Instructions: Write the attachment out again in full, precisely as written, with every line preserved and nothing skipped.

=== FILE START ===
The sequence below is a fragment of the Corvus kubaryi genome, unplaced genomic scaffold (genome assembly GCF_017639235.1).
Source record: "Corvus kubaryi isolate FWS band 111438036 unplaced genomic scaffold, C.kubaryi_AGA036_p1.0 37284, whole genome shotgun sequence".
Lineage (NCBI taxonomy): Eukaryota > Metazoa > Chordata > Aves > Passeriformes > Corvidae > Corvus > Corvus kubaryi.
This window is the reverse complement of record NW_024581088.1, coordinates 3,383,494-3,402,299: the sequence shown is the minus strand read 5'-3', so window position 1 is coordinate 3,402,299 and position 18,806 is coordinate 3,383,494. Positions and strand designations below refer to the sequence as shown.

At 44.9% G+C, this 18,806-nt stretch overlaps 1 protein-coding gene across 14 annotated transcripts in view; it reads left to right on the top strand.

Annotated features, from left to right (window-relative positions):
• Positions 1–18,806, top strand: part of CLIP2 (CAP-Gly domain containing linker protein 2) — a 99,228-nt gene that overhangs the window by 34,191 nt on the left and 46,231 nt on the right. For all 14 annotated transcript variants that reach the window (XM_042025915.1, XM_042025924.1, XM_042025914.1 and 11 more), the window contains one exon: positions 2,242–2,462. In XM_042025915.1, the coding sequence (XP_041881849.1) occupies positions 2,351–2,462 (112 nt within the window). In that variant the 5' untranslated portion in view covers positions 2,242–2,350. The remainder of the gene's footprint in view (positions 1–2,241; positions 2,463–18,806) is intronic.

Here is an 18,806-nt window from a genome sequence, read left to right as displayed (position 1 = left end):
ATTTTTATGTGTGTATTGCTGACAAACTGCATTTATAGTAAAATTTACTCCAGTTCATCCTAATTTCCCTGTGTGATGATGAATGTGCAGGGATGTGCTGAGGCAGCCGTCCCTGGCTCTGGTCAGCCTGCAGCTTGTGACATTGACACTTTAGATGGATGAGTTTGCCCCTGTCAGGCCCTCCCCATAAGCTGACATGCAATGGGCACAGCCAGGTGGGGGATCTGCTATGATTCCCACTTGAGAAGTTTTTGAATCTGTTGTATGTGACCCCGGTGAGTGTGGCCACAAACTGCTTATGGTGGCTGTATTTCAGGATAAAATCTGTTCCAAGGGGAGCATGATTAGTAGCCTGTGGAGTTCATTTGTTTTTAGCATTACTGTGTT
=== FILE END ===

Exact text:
The sequence below is a fragment of the Corvus kubaryi genome, unplaced genomic scaffold (genome assembly GCF_017639235.1).
Source record: "Corvus kubaryi isolate FWS band 111438036 unplaced genomic scaffold, C.kubaryi_AGA036_p1.0 37284, whole genome shotgun sequence".
Lineage (NCBI taxonomy): Eukaryota > Metazoa > Chordata > Aves > Passeriformes > Corvidae > Corvus > Corvus kubaryi.
This window is the reverse complement of record NW_024581088.1, coordinates 3,383,494-3,402,299: the sequence shown is the minus strand read 5'-3', so window position 1 is coordinate 3,402,299 and position 18,806 is coordinate 3,383,494. Positions and strand designations below refer to the sequence as shown.

At 44.9% G+C, this 18,806-nt stretch overlaps 1 protein-coding gene across 14 annotated transcripts in view; it reads left to right on the top strand.

Annotated features, from left to right (window-relative positions):
• Positions 1–18,806, top strand: part of CLIP2 (CAP-Gly domain containing linker protein 2) — a 99,228-nt gene that overhangs the window by 34,191 nt on the left and 46,231 nt on the right. For all 14 annotated transcript variants that reach the window (XM_042025915.1, XM_042025924.1, XM_042025914.1 and 11 more), the window contains one exon: positions 2,242–2,462. In XM_042025915.1, the coding sequence (XP_041881849.1) occupies positions 2,351–2,462 (112 nt within the window). In that variant the 5' untranslated portion in view covers positions 2,242–2,350. The remainder of the gene's footprint in view (positions 1–2,241; positions 2,463–18,806) is intronic.

Here is an 18,806-nt window from a genome sequence, read left to right as displayed (position 1 = left end):
ATTTTTATGTGTGTATTGCTGACAAACTGCATTTATAGTAAAATTTACTCCAGTTCATCCTAATTTCCCTGTGTGATGATGAATGTGCAGGGATGTGCTGAGGCAGCCGTCCCTGGCTCTGGTCAGCCTGCAGCTTGTGACATTGACACTTTAGATGGATGAGTTTGCCCCTGTCAGGCCCTCCCCATAAGCTGACATGCAATGGGCACAGCCAGGTGGGGGATCTGCTATGATTCCCACTTGAGAAGTTTTTGAATCTGTTGTATGTGACCCCGGTGAGTGTGGCCACAAACTGCTTATGGTGGCTGTATTTCAGGATAAAATCTGTTCCAAGGGGAGCATGATTAGTAGCCTGTGGAGTTCATTTGTTTTTAGCATTACTGTGTT